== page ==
A user of software containing source code misappropriated by the software developer from a competitor does not thereby acquire the requisite knowledge of the trade secrets embodied in the source code so as to violate the California Uniform Trade Secrets Act, a California appeals court ruled. The court held that the execution of software object code did not impart knowledge to the user of the trade secrets and therefore the user did not acquire, use or disclose the trade secrets within the meaning of the CUTSA. The court referenced "strong considerations of public policy," commenting that if running executable code was deemed to constitute a "use" of trade secrets embodied in the software, "then every purchaser of software would be exposed to liability if it were later alleged that the software was based in part upon purloined source code. This risk could be expected to inhibit software sales and discourage innovation to an extent far beyond the intentions and purpose of CUTSA."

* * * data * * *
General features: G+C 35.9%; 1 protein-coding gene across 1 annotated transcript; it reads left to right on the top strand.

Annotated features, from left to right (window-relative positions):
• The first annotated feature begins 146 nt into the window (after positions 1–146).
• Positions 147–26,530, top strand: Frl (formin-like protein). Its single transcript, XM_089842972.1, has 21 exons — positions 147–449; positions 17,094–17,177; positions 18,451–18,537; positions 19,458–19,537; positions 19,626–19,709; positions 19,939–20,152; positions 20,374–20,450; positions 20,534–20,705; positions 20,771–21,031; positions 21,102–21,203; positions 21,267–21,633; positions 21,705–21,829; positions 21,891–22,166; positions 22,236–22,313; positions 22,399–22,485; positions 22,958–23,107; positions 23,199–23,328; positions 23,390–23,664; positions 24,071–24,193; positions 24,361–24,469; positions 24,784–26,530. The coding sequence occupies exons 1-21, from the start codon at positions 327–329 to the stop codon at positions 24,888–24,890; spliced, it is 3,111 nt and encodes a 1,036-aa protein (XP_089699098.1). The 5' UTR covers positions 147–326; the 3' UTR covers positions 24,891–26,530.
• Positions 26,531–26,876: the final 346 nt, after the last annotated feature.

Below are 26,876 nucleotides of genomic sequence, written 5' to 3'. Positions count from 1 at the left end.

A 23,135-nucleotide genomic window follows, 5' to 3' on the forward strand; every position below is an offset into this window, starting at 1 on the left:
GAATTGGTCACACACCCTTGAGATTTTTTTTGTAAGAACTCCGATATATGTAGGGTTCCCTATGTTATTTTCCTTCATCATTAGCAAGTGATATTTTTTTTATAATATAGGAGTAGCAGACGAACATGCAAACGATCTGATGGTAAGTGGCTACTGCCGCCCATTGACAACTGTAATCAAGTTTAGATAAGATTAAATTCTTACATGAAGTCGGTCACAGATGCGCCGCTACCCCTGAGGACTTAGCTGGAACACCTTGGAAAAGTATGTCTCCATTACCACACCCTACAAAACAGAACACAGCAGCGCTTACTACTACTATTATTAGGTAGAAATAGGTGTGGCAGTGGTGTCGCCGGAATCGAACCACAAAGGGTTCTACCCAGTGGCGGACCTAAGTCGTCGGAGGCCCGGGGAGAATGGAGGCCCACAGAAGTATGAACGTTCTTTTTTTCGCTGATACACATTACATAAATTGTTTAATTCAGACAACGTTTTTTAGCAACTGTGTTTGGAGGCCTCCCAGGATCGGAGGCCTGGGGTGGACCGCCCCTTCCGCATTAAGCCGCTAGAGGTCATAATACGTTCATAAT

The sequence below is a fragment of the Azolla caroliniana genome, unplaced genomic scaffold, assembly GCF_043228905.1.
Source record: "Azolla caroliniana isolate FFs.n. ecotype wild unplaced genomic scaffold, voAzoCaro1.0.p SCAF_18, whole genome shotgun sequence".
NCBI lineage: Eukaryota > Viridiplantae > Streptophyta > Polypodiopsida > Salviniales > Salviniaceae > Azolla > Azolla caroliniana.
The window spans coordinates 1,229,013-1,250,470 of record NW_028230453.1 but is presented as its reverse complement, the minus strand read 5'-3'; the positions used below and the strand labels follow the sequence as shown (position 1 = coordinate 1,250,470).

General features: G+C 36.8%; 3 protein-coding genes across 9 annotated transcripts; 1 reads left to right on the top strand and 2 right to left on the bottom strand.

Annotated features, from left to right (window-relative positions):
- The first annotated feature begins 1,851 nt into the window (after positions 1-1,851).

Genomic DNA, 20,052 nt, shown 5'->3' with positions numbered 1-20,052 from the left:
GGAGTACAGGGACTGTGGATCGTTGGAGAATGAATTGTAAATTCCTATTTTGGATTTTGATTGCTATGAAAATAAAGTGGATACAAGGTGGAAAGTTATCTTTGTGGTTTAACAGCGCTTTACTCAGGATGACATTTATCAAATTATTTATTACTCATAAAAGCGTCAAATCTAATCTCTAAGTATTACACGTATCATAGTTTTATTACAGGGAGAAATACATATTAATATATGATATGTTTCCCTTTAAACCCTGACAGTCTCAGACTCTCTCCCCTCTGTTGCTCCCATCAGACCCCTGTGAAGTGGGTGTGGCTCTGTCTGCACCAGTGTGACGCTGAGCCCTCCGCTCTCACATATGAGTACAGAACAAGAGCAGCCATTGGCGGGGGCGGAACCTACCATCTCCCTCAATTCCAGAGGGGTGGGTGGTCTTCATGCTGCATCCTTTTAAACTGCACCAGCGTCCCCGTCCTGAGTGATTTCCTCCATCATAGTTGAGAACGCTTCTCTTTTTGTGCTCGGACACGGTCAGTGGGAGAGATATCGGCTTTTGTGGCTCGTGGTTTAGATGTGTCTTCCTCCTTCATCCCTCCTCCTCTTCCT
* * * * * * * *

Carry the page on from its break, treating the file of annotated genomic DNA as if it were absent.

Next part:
Silvaco Data Systems v. Intel Corp., 2010 Cal. App. LEXIS 771 (Cal. Ct. App. 6th Dist. Apr. 29, 2010, as modified May 27, 2010) Download PDF